MySQL IS_UUID Function – A Complete Guide

Mysql Uuid Function

In this tutorial, we will study the MySQL IS_UUID() function. In MySQL, UUID is a Universal Unique Identifier which is generated by the RFC 4122 standard, “A Universally Unique IDentifier (UUID) URN Namespace”.

The function IS_UUID() is used to check whether the parameter is valid UUID or not. The function will return 1 if the given parameter is valid string UUID, 0 if the parameter is invalid, and NULL if the parameter is NULL.

Before diving deep into the IS_UUID function, let’s see what actually UUID is. As stated before, it is a universally unique identifier that means the generated string is unique globally by time and space even if the UUID strings are generated on two different servers. Two UUID will never be identical anyhow.

Now, let’s see what is a “valid UUID” in MySQL.

Valid UUID Format in MySQL

A valid UUID in MySQL is a 128-bit long number that is represented as an utf8 string and consists of five hexadecimal numbers separated by dashes. The most common format of a UUID is as follows.


However, the following UUID formats are also permitted in MySQL.


MySQL IS_UUID() function is only available in MySQL version 8.0 and later.

Syntax for MySQL IS_UUID() Function

Now, let’s see the syntax to check whether or not the given string is a valid UUID.


Generally, we generate UUID using the function UUID() in MySQL to store it in the database. However, you are free to use create your own as well, but it must be in a valid format.

Examples of MySQL IS_UUID() Function

UUIDs are very useful for uniquely identifying the records in the database. You can use it as a primary key that will help you to achieve normalization in a better way.

You may also use auto-incremented values as a primary key. However, UUID helps you to secure your data.

Let me tell you how. If you are making a request like “/items/1” then the user can easily change the values in the URL and get the data if no extra layer of the session is added as a security practice.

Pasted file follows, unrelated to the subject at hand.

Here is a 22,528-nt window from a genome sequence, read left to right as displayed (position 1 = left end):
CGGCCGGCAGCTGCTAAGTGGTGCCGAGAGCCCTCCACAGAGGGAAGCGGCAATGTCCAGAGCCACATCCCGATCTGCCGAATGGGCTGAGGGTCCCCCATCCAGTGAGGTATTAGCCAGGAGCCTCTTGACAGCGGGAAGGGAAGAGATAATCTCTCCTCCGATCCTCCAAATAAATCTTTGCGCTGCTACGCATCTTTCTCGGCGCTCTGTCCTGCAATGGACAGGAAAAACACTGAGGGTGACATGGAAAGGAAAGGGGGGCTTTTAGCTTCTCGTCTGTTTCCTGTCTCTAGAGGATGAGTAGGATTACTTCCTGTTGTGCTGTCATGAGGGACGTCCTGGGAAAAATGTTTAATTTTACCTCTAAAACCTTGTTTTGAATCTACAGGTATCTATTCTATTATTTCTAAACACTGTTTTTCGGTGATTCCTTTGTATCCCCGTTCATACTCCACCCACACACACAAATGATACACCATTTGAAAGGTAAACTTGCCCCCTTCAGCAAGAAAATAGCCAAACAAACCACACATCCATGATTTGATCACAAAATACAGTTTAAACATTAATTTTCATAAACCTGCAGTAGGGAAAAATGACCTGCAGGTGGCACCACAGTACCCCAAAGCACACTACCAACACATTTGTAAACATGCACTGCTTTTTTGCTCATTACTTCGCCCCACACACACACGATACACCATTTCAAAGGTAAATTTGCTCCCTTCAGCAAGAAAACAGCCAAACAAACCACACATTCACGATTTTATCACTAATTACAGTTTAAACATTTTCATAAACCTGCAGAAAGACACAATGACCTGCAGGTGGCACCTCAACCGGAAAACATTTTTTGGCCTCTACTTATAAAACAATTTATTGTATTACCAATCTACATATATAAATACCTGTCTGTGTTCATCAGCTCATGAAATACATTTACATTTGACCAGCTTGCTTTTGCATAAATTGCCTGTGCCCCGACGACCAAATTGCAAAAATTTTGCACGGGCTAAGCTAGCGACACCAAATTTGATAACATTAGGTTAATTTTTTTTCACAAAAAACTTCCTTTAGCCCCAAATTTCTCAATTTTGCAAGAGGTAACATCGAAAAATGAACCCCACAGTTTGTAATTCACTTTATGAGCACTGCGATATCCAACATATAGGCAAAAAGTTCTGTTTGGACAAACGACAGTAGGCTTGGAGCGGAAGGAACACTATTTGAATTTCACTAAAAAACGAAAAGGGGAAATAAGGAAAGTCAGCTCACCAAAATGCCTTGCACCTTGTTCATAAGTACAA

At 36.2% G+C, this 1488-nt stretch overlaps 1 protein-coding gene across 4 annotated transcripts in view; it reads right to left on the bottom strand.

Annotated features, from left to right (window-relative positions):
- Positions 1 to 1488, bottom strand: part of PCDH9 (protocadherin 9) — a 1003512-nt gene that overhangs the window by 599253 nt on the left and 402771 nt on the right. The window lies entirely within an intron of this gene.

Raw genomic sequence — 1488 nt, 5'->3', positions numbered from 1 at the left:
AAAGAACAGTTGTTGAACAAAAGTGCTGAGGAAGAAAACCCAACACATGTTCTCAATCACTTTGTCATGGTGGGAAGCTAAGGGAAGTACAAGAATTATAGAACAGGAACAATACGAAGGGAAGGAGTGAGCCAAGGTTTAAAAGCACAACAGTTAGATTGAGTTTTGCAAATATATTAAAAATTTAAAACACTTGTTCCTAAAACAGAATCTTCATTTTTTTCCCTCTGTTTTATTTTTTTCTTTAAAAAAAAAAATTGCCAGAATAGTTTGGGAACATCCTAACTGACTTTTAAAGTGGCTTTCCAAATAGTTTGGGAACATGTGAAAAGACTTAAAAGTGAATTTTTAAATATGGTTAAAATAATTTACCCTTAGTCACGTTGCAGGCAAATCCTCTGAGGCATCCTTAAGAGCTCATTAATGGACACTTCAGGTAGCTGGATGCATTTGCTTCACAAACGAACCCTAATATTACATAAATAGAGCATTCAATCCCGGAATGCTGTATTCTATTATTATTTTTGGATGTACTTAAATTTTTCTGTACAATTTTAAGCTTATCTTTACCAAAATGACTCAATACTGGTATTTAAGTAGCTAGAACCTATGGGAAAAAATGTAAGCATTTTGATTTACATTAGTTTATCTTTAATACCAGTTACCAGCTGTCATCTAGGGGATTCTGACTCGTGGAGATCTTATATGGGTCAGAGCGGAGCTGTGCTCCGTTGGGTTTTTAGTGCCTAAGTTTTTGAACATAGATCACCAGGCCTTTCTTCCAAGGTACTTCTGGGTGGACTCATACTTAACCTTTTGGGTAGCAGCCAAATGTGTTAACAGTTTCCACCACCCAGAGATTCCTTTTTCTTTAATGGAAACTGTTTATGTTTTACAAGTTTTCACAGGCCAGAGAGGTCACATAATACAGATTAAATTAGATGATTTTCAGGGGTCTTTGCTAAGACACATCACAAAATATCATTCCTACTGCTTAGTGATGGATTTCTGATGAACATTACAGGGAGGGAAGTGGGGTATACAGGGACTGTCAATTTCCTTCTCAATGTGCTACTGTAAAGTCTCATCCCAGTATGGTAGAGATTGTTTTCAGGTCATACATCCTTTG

But if you use UUID, it is nearly impossible to guess the item id, which will eventually help you to simplify logic as well.

But we will not be looking at that right now. We will see some examples to check if the given string is a valid UUID.

SELECT IS_UUID("aaaaaaaa-bbbb-cccc-dddd-eeeeeeeeeeee") as is_valid_uuid;
Check MySQL IS_UUID Is Valid Or Not Example
Check Uuid Is Valid Or Not

Here, we have passed a string that only consists of the characters ‘a’, ‘b’, ‘c’, ‘d’, and ‘e’ which are, after all, valid hexadecimal digits.

Note that, you must write the UUID string in a single quote (‘ ‘) or a double quote(” “), else you will get an error.

As discussed above, there can be other two formats also for a valid UUID. We will check those as well.

SELECT IS_UUID("aaaaaaaabbbbccccddddeeeeeeeeeeee") as is_valid_uuid;
Check Uuid Is Valid Or Not
Check Uuid Is Valid Or Not

As you can see, the UUID string without dashes is also permitted in MySQL. Let’s check the third format of UUID.

SELECT IS_UUID("{aaaaaaaa-bbbb-cccc-dddd-eeeeeeeeeeee}") as is_valid_uuid;
Check Uuid Is Valid Or Not
Check Uuid Is Valid Or Not

As expected, it is also a valid UUID.

Now, let’s change some digits in the above UUID and then check if it returns true or false.

Note that, we are only changing the digits in the UUID and not the “number of digits” in the UUID. In the next example, we will check if the number is a valid UUID by altering the sequence of a set of hexadecimal digits.

SELECT IS_UUID("{aaaaaaaa-zzzz-cccc-dddd-eeeeeeeeeeee}") as is_valid_uuid;
Check Uuid Is Valid Or Not
Check Uuid Is Valid Or Not

As you can see, it returns 0 because ‘z’ is not a valid hexadecimal character even though the sequence of characters/digits is exactly correct.

Now, let’s change the sequence of a set of digits and check what will be the result.

SELECT IS_UUID("bbbb-aaaaaaaa-cccc-dddd-eeeeeeeeeeee") as is_valid_uuid;
Check Uuid Is Valid Or Not
Check Uuid Is Valid Or Not

It returns 0 which is obvious because it is not the correct format for UUID.


Even though you can specify your own UUID in the program, it is not recommended. MySQL offers you the UUID() function to generate a unique ID that you can use in your application. Whether you are using a single database or multiple databases, UUID simplifies your workflow.

You are encouraged to play around with UUID functions like UUID(), IS_UUID(), UUID_TO_BIN(), BIN_TO_UUID() to make your database operations simple. See you in the next interesting tutorial!